Marilyn Strickland

Marilyn Strickland (born September 25, 1962) is a South Korean-born American politician and businesswoman who is the U.S. Representative from Washington's 10th congressional district. The district is based in the state capital of Olympia, and also includes much of eastern Tacoma.

Marilyn Strickland
Marilyn Strickland 117th U.S Congress.jpg
Member of the U.S. House of Representatives
from Washington's 10th district
Assumed office
January 3, 2021
Preceded byDenny Heck
38th Mayor of Tacoma
In office
January 5, 2010 – January 2, 2018
Preceded byBill Baarsma
Succeeded byVictoria Woodards
Personal details
Born (1962-09-25) September 25, 1962 (age 58)
Seoul, South Korea
Political partyDemocratic
Spouse(s)Patrick Erwin[1]
EducationUniversity of Washington (BA)
Clark Atlanta University (MBA)
WebsiteHouse website
Korean name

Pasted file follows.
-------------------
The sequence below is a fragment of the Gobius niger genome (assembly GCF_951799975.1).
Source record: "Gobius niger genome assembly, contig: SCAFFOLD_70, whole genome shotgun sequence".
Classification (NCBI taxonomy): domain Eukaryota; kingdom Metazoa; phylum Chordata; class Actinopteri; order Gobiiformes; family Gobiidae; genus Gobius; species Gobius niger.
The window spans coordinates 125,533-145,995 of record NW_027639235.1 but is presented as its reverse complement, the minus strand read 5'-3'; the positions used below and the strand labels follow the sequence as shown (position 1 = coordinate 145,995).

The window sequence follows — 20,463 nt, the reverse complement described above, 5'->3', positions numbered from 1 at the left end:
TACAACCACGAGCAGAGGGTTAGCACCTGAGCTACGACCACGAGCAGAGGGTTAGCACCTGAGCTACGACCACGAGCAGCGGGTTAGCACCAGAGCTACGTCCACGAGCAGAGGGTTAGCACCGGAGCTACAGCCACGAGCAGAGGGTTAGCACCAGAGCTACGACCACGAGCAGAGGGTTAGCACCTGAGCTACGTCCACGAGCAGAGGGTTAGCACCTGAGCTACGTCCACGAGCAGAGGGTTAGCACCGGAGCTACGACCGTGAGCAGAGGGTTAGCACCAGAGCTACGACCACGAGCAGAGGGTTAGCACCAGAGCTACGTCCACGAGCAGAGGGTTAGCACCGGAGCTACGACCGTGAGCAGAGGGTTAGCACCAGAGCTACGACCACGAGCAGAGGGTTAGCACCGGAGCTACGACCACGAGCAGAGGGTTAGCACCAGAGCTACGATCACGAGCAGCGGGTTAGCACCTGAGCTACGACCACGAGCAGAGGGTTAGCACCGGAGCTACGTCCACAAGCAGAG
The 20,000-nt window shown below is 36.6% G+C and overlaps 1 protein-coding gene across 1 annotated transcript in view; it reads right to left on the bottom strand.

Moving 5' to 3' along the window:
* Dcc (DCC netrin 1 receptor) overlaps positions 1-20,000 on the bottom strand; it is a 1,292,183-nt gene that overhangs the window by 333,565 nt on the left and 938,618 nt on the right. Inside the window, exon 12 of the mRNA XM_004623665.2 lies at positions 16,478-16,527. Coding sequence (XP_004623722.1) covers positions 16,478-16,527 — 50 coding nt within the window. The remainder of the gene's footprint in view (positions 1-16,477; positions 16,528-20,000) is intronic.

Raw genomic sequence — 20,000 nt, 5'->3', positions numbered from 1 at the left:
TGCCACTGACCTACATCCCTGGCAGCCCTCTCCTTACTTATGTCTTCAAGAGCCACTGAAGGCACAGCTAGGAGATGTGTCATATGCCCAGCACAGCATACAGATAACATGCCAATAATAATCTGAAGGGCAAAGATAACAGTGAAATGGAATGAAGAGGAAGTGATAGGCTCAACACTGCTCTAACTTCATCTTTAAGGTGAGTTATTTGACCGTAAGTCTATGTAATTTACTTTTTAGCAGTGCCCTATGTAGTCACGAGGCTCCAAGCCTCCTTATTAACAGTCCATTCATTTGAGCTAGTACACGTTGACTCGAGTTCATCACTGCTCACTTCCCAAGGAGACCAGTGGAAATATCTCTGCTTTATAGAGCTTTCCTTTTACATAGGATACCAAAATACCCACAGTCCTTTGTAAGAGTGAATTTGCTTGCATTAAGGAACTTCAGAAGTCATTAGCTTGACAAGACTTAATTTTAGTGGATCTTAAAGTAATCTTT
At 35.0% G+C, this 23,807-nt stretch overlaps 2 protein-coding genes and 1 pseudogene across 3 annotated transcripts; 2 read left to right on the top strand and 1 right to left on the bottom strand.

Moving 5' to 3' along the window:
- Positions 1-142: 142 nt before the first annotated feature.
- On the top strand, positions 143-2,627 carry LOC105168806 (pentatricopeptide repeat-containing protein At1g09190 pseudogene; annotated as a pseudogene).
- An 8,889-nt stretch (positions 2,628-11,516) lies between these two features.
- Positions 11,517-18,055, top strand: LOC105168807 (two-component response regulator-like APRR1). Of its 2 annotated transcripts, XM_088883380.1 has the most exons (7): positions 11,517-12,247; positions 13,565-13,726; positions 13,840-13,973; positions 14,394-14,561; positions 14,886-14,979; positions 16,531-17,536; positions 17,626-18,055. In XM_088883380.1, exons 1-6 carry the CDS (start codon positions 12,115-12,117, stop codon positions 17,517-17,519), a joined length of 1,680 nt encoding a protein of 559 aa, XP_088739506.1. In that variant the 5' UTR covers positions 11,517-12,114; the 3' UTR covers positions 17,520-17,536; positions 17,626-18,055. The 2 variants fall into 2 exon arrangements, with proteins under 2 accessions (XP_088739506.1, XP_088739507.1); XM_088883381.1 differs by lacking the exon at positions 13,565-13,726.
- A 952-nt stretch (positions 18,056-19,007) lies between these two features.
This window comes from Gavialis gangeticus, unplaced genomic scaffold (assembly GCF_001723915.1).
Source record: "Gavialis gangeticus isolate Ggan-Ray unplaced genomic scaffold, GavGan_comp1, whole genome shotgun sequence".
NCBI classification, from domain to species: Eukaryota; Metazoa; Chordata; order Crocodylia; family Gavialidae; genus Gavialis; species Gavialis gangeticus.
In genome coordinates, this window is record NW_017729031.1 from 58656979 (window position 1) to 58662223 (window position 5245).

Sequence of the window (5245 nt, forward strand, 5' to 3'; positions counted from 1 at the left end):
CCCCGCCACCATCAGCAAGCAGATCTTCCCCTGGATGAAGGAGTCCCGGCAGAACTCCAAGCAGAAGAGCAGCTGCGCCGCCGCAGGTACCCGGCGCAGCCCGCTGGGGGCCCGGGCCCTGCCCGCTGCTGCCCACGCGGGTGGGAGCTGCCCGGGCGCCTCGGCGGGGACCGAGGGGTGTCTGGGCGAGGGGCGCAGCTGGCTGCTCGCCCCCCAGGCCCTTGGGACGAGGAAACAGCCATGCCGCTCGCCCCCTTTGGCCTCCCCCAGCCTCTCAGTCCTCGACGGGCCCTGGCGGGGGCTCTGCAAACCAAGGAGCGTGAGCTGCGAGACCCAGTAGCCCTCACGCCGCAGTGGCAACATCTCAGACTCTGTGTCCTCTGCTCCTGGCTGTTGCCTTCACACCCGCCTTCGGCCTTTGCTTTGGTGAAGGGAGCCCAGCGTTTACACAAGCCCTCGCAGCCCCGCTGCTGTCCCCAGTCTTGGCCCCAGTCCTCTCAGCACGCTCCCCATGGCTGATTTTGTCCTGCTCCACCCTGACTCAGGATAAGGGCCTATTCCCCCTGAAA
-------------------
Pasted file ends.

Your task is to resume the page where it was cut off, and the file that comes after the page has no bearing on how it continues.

Revised RomanizationSun-ja

A member of the Democratic Party, she began her first term on January 3, 2021. Strickland served as the 38th Mayor of Tacoma from 2010 to 2018. She is the first member of the United States Congress who is of both Korean and African American heritage, and the first African-American member elected from Washington. Strickland is also one of the first three Korean-American women ever elected to Congress, beginning her term on the same day as California Republicans Young Kim and Michelle Steel.[3]

Early life and educationEdit

Strickland was born on September 25, 1962 in Seoul, South Korea, the daughter of Inmin Kim, a Korean mother and African-American father, Willie Strickland.[1][4] Strickland and her family moved to Tacoma, Washington in 1967 after her father was stationed at Fort Lewis. She was raised in the South End neighborhood of Tacoma and attended Mount Tahoma High School.[1] Strickland earned a degree in business from the University of Washington and an MBA from Clark Atlanta University.[5]


After graduating from the University of Washington, Strickland took a job opportunity at Northern Life Insurance doing clerical work. At a luncheon, she was introduced to Seattle Mayor Norm Rice, who suggested that she further her education.